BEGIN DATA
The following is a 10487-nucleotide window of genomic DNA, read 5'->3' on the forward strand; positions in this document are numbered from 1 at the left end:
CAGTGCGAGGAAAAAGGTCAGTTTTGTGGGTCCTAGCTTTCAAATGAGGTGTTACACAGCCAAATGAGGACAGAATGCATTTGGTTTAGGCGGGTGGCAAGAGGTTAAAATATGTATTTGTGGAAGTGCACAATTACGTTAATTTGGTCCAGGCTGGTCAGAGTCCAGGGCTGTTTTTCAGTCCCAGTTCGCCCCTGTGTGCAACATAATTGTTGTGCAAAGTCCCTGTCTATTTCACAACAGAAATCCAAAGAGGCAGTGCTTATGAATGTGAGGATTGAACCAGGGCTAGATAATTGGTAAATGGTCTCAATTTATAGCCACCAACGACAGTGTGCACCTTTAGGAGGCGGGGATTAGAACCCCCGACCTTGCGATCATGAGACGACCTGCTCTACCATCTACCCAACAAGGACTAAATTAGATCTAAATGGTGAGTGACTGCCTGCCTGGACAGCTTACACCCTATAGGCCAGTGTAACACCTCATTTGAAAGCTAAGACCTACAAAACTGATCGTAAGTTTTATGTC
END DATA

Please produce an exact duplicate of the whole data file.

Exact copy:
The following is a 10487-nucleotide window of genomic DNA, read 5'->3' on the forward strand; positions in this document are numbered from 1 at the left end:
CAGTGCGAGGAAAAAGGTCAGTTTTGTGGGTCCTAGCTTTCAAATGAGGTGTTACACAGCCAAATGAGGACAGAATGCATTTGGTTTAGGCGGGTGGCAAGAGGTTAAAATATGTATTTGTGGAAGTGCACAATTACGTTAATTTGGTCCAGGCTGGTCAGAGTCCAGGGCTGTTTTTCAGTCCCAGTTCGCCCCTGTGTGCAACATAATTGTTGTGCAAAGTCCCTGTCTATTTCACAACAGAAATCCAAAGAGGCAGTGCTTATGAATGTGAGGATTGAACCAGGGCTAGATAATTGGTAAATGGTCTCAATTTATAGCCACCAACGACAGTGTGCACCTTTAGGAGGCGGGGATTAGAACCCCCGACCTTGCGATCATGAGACGACCTGCTCTACCATCTACCCAACAAGGACTAAATTAGATCTAAATGGTGAGTGACTGCCTGCCTGGACAGCTTACACCCTATAGGCCAGTGTAACACCTCATTTGAAAGCTAAGACCTACAAAACTGATCGTAAGTTTTATGTC